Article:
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Arthritis Rheum. 2009 Jan;60(1):53-62. doi: 10.1002/art.24138.

Genetic association of the major histocompatibility complex with rheumatoid arthritis implicates two non-DRB1 loci.

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GlaxoSmithKline, Harlow, UK.



The HLA-DRB1 locus within the major histocompatibility complex (MHC) at 6p21.3 has been identified as a susceptibility gene for rheumatoid arthritis (RA); however, there is increasing evidence of additional susceptibility genes in the MHC region. The aim of this study was to estimate their number and location.


A case-control study was performed involving 977 control subjects and 855 RA patients. The HLA-DRB1 locus was genotyped together with 2,360 single-nucleotide polymorphisms in the MHC region. Logistic regression was used to detect DRB1-independent effects.


After adjusting for the effect of HLA-DRB1, 18 markers in 14 genes were strongly associated with RA (P<10(-4)). Multivariate logistic regression analysis of these markers and DRB1 led to a model containing DRB1 plus the following 3 markers: rs4678, a nonsynonymous change in the VARS2L locus, approximately 1.7 Mb telomeric of DRB1; rs2442728, upstream of HLA-B, approximately 1.2 Mb telomeric of DRB1; and rs17499655, located in the 5'-untranslated region of DQA2, only 0.1 Mb centromeric of DRB1. In-depth investigation of the DQA2 association, however, suggested that it arose through cryptic linkage disequilibrium with an allele of DRB1. Two non-shared epitope alleles were also strongly associated with RA (P<10(-4)): *0301 with anti- cyclic citrullinated peptide-negative RA and *0701 independently of autoantibody status.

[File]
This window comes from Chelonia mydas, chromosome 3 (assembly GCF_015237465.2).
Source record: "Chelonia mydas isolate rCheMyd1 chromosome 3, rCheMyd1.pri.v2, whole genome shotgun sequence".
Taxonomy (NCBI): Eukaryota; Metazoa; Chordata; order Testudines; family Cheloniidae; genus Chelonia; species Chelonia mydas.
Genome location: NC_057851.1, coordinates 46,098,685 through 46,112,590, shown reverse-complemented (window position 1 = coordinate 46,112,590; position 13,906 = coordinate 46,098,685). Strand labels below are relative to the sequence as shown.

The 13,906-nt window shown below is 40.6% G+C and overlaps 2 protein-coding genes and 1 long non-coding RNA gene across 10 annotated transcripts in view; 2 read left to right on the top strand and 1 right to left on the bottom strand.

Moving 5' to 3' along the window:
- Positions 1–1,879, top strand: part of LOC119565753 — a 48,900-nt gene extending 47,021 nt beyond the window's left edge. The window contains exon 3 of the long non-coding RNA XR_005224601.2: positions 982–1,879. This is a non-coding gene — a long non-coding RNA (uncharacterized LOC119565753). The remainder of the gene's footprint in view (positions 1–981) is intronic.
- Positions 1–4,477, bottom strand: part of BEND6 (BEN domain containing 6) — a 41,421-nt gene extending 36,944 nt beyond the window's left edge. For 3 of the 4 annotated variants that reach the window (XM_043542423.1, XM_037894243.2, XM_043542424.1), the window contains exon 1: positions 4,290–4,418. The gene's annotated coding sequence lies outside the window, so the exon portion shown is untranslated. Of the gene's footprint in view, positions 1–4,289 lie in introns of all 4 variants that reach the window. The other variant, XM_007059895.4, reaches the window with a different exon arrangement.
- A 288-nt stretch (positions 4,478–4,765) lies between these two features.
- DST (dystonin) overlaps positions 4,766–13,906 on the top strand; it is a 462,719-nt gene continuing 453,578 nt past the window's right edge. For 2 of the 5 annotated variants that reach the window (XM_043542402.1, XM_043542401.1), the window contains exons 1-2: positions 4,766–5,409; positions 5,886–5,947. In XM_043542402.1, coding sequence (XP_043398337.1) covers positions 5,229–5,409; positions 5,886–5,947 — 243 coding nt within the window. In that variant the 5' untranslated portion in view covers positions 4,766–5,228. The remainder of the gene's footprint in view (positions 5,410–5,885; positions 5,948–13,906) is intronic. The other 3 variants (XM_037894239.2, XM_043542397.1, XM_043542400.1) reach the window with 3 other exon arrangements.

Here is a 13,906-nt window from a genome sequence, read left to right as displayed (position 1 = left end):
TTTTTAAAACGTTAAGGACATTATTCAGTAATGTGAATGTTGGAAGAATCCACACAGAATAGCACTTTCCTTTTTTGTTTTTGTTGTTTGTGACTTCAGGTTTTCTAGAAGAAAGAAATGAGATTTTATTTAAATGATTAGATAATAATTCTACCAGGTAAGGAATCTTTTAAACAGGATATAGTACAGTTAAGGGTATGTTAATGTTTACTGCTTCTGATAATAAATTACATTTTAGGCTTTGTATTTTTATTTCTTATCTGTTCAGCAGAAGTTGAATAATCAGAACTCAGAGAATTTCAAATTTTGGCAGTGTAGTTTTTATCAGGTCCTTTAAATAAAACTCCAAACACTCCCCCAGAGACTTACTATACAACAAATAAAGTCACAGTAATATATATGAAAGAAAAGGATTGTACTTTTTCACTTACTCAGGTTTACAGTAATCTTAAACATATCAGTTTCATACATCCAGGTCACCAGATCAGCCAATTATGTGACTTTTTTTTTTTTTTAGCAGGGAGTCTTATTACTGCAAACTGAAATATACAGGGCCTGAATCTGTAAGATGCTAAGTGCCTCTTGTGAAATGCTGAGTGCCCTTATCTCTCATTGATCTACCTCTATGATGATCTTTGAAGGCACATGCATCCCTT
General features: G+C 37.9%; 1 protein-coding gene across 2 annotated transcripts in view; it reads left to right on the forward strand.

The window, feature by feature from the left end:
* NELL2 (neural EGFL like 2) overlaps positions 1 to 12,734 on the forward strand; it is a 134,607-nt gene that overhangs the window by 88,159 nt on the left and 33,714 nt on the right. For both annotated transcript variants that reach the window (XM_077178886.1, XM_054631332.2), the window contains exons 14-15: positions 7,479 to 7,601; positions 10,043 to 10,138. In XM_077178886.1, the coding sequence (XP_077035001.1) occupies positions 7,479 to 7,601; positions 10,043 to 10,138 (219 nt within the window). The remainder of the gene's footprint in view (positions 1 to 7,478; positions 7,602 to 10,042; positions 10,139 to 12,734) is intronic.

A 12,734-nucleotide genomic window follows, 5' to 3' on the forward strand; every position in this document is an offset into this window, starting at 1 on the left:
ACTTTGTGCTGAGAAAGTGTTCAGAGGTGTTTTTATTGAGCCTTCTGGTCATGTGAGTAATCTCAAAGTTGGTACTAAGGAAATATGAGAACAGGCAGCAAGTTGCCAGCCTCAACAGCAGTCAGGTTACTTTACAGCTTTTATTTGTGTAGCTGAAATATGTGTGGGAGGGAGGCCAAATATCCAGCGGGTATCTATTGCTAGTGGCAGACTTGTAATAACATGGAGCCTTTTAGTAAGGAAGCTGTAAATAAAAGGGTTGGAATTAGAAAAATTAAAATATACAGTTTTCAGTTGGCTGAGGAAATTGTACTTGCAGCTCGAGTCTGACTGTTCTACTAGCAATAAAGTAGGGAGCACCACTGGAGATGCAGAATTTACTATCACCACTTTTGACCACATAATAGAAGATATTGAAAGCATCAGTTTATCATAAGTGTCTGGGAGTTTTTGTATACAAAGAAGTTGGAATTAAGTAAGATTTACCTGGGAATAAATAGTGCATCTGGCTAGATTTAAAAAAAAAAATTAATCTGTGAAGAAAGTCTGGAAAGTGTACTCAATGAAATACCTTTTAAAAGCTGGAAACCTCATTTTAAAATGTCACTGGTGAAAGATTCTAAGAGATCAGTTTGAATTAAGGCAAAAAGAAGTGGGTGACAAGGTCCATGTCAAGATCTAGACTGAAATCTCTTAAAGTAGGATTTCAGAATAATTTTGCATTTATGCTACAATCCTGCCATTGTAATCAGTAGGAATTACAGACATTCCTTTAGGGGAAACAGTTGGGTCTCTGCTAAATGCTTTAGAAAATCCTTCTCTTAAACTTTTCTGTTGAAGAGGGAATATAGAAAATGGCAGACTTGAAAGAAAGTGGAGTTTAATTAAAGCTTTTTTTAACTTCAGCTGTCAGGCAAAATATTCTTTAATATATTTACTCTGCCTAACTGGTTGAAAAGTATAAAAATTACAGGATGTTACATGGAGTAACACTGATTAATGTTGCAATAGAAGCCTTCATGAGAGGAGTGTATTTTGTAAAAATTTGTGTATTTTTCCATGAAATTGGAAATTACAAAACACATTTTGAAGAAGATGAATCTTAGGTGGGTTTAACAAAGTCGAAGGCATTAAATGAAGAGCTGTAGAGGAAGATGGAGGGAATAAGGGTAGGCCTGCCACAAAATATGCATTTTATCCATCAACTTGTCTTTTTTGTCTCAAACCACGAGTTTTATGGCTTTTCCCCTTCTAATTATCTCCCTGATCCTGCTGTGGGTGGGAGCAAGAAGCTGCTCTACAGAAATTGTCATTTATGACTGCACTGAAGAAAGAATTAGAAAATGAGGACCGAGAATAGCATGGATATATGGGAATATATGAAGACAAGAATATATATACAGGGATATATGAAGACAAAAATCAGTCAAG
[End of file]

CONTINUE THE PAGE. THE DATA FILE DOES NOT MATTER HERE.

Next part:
These results confirm the polygenic contribution of the MHC to RA and implicate 2 additional non-DRB1 susceptibility loci. The role of the HLA-DQ locus in RA has been a subject of controversy, but in our data, it appears to be spurious.

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